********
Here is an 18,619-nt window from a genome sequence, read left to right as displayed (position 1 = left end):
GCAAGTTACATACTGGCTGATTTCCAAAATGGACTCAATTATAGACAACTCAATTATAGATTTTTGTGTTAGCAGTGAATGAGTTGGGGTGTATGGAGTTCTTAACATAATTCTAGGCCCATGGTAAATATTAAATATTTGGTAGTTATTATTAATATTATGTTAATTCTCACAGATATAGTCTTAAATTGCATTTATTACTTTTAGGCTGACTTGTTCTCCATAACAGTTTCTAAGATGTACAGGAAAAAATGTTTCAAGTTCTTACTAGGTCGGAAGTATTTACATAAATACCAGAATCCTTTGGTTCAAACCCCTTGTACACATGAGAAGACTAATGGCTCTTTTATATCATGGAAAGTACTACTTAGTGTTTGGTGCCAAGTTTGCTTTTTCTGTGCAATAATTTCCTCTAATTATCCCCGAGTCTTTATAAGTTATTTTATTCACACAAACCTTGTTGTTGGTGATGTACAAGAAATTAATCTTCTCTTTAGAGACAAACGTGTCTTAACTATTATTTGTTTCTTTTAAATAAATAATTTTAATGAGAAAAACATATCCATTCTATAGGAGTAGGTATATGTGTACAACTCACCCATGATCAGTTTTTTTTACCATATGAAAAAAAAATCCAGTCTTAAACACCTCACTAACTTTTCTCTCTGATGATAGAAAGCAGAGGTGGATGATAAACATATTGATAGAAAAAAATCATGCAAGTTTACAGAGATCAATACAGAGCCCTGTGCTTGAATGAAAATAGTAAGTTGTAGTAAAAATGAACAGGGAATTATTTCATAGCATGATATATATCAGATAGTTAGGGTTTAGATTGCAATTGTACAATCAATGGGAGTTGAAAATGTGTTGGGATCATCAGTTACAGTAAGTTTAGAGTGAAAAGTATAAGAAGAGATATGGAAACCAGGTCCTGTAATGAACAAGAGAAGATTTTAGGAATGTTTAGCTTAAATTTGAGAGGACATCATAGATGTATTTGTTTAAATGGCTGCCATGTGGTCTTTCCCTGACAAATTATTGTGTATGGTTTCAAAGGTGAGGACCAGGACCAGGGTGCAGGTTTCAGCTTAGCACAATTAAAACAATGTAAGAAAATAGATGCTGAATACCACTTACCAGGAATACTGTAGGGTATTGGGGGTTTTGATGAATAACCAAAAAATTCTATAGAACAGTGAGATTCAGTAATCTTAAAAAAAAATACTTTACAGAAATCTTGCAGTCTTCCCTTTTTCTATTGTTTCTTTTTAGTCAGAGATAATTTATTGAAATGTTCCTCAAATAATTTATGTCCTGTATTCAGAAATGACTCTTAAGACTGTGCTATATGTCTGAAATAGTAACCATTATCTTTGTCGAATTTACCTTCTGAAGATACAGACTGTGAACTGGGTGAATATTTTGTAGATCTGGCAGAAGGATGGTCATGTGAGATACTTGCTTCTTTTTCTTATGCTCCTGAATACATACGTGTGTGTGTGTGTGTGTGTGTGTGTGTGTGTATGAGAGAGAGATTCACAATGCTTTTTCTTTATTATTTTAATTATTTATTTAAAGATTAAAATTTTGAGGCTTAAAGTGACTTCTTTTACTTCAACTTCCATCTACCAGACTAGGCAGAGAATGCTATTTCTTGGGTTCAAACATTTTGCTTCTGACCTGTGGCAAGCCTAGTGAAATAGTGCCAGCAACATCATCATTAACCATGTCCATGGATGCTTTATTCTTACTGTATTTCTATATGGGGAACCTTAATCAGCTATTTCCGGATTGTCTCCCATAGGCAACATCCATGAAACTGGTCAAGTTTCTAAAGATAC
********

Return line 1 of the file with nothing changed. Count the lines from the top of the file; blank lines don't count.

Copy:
Here is an 18,619-nt window from a genome sequence, read left to right as displayed (position 1 = left end):